As for why ASU, while it is a fairly middle of the pack law school it is improving (fairly rapidly too) but more importantly it carries more cache in the region than most law schools do (i.e. non-top ten) and I'm aiming to practice in the area. Probably the most important aspect is cost though. The only way I'll go to law school is if I get scholarship money in some form, I'm trying to minimize the debt as much as humanly possible and I'm certain I'd be able to get scholarship money from ASU.

  • MisterSmiley said... (original post)

    But all this being said, there's probably no chance that anyone reading this thread who wants to go to law school actually listens to any of our advice.

    They don't look at me as a cautionary tale, but as a role model.

    As they should.

    On the first day of school I make sure to tell my students that I was the Manuscripts Editor at the Journal of Health Care Law and Policy at the University of Maryland School of Law. They're so impressed that the rest of the year is smooth sailing.

    This post was edited by mattw75 2 years ago

  • patterp09 said... (original post)

    right. I do find all of the back and forth interesting though.

    Personally, I have a decent idea of what lawyers actually do (though have never worked in the field). I think the type of people who regret going to law school are those who have a misunderstanding of what they actually will be doing when they get out of law school. Like neal said, I have found that through experience the practice of law is something that genuinely interests me and aligns with my skill set. Still, I've heard the stories that Devils is talking about from a few people which has made me reconsider something that was once ironclad in my plans, ideally I could follow a similar path and work in the field before making such a decision.

    As for why ASU, while it is a fairly middle of the pack law school it is improving (fairly rapidly too) but more importantly it carries more cache in the region than most law schools do (i.e. non-top ten) and I'm aiming to practice in the area. Probably the most important aspect is cost though. The only way I'll go to law school is if I get scholarship money in some form, I'm trying to minimize the debt as much as humanly possible and I'm certain I'd be able to get scholarship money from ASU.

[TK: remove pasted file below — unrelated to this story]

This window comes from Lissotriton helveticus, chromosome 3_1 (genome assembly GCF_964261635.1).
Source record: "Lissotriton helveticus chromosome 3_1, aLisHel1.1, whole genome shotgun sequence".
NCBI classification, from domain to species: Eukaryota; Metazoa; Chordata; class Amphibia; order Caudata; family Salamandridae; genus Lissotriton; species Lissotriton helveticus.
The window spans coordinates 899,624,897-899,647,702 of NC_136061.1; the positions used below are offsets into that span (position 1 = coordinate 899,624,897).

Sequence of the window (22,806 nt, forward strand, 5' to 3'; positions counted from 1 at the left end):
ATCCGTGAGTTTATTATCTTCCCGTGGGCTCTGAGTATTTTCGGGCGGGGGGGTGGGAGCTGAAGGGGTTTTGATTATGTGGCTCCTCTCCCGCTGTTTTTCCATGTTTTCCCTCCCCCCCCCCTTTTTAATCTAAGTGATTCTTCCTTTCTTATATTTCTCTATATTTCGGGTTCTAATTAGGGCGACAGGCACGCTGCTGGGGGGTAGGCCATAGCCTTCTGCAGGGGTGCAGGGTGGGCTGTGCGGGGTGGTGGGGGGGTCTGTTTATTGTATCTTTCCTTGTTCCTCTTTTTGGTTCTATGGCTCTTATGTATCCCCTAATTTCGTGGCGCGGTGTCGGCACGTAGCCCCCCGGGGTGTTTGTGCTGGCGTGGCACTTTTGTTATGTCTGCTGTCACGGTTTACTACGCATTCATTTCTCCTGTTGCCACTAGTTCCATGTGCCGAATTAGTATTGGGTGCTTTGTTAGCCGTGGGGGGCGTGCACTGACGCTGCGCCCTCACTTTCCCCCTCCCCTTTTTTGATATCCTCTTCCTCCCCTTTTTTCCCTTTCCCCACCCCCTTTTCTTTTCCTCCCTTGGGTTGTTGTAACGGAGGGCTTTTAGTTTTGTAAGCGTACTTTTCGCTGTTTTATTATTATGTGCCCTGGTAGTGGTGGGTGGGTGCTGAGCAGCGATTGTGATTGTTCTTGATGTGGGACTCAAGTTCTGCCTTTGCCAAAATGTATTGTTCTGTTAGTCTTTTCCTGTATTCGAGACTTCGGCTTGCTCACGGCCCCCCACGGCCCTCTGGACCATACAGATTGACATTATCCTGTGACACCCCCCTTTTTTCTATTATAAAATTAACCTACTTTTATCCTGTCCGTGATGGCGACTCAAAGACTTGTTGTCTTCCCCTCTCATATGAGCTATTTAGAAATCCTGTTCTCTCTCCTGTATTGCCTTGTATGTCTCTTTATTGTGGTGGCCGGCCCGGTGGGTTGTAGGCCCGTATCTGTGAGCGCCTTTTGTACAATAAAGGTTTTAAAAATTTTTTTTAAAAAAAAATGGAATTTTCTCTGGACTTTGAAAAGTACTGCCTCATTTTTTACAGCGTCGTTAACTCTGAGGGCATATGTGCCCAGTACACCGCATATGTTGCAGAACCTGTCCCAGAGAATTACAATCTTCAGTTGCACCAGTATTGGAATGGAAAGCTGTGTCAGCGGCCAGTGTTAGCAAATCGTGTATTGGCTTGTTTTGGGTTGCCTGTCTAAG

You are talking out of your ass until you have actually worked in a law office. Read what you just wrote in your first paragraph and examine how contradictory it sounds.

    Also, what's your GPA and your latest LSAT practice score? What year in college are you? What is your major? I guarantee you are already lacking the experience most of your law applicant peers have.

  • mattw75 said... (original post)

    Jesus Christ

    indeed.

    As for getting into ASU law school -- my wife's sister went there from UGA undergrad, and she's an idiot.

    This post was edited by NOD6216 2 years ago

  • patterp09 said... (original post)

    right. I do find all of the back and forth interesting though.

    Personally, I have a decent idea of what lawyers actually do (though have never worked in the field). I think the type of people who regret going to law school are those who have a misunderstanding of what they actually will be doing when they get out of law school. Like neal said, I have found that through experience the practice of law is something that genuinely interests me and aligns with my skill set. Still, I've heard the stories that Devils is talking about from a few people which has made me reconsider something that was once ironclad in my plans, ideally I could follow a similar path and work in the field before making such a decision.

    As for why ASU, while it is a fairly middle of the pack law school it is improving (fairly rapidly too) but more importantly it carries more cache in the region than most law schools do (i.e. non-top ten) and I'm aiming to practice in the area. Probably the most important aspect is cost though. The only way I'll go to law school is if I get scholarship money in some form, I'm trying to minimize the debt as much as humanly possible and I'm certain I'd be able to get scholarship money from ASU.

    While you're at it, re-examine your first paragraph for the type of lazy grammatical effort that law schools and your potential legal employers WILL NOT tolerate.

    What exactly about your skill set makes you exceptional in the least? What makes you think you are worthy of a scholarship? These are the questions about which you need to do some serious soul-searching.

  • ledterrapin said... (original post)

    While you're at it, re-examine your first paragraph for the type of lazy grammatical effort that law schools and your potential legal employers WILL NOT tolerate.

    What exactly about your skill set makes you exceptional in the least? What makes you think you are worthy of a scholarship? These are the questions about which you need to do some serious soul-searching.

    You need to re-examine your first paragraph for the type of unnecessary douchebaggery that is expected of lawyers, but not tolerated by message board posters.